Correlation Between Acoustic Emission and Wear of Multi-Layer Ceramic Coated Carbide Tools

[+] Author and Article Information
S.-S. Cho, K. Komvopoulos

Department of Mechanical Engineering, University of California, Berkeley, CA 94720

J. Manuf. Sci. Eng 119(2), 238-246 (May 01, 1997) (9 pages) doi:10.1115/1.2831100 History: Received January 01, 1995; Revised December 01, 1995; Online January 17, 2008


Acoustic emission (AE) was used to monitor the machining process and tool condition during turning of AISI 4340 steel with uncoated, two-layer (TiC/Al2 O3 ) coated, and three-layer (TiC/Al2 O3 /TiN) coated cemented WC-Co tools. The experiments were performed at four different feedrates and constant cutting speed and depth of cut. The variation of the AE signal with cutting time is interpreted in light of the dominant mechanisms, rates, and patterns of wear and the contact friction conditions at the tool/workpiece and tool/chip interfaces. Correlations between intrinsic frequencies and AE sources are identified by examining the root-mean-square, dominant amplitude, type, and count rate of the AE signals. It is shown that AE frequencies in the range of 50–100 kHz are primarily due to plastic deformation in the near-surface tool regions and the primary, secondary, and tertiary shear zones of the workpiece, whereas cracking leading to coating delamination and WC grain pull-out generates frequencies in the range of 170–200 kHz. The tool life estimated from the root-meansquare of the AE signal is shown to be in good agreement with that determined from measurements of the maximum wearland width on the tool nose. The obtained results demonstrate that AE is an effective technique for in-process wear monitoring and wear mechanism identification of multi-layer ceramic coated tools.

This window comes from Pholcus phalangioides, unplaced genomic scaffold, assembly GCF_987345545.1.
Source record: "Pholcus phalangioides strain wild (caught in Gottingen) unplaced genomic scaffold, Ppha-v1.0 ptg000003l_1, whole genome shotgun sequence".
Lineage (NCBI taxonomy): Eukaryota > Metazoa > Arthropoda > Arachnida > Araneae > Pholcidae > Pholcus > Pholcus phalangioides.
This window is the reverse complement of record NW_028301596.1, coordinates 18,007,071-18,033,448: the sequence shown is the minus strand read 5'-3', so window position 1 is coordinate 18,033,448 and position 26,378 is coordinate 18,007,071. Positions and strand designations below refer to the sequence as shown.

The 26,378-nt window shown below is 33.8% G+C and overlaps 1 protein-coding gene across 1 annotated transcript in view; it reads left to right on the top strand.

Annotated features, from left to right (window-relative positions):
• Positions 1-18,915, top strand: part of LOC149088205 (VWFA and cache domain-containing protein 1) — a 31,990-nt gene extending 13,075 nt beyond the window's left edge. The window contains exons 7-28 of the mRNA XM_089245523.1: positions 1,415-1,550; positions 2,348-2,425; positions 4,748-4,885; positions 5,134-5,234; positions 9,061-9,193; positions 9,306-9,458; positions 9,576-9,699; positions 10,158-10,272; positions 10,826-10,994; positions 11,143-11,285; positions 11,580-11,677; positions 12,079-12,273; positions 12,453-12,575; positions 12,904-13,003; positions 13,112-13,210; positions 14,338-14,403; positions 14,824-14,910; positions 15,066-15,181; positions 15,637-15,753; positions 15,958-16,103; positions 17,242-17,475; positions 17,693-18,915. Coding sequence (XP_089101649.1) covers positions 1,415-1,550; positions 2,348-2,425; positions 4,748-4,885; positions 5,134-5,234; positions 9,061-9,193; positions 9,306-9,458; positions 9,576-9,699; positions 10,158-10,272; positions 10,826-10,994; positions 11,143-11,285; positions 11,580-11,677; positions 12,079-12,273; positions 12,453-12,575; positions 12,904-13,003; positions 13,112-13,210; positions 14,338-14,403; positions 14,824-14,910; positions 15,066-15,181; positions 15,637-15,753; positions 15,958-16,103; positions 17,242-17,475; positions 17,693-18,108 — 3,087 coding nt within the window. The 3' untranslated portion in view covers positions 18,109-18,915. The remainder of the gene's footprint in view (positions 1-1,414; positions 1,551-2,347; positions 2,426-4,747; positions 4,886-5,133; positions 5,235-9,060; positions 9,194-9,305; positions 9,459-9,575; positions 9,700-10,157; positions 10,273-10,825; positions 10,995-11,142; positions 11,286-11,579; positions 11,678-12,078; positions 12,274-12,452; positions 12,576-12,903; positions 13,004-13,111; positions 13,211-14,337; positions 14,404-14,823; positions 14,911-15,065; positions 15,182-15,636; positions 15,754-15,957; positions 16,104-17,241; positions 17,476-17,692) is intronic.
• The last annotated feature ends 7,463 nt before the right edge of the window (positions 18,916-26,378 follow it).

Copyright © 1997 by The American Society of Mechanical Engineers
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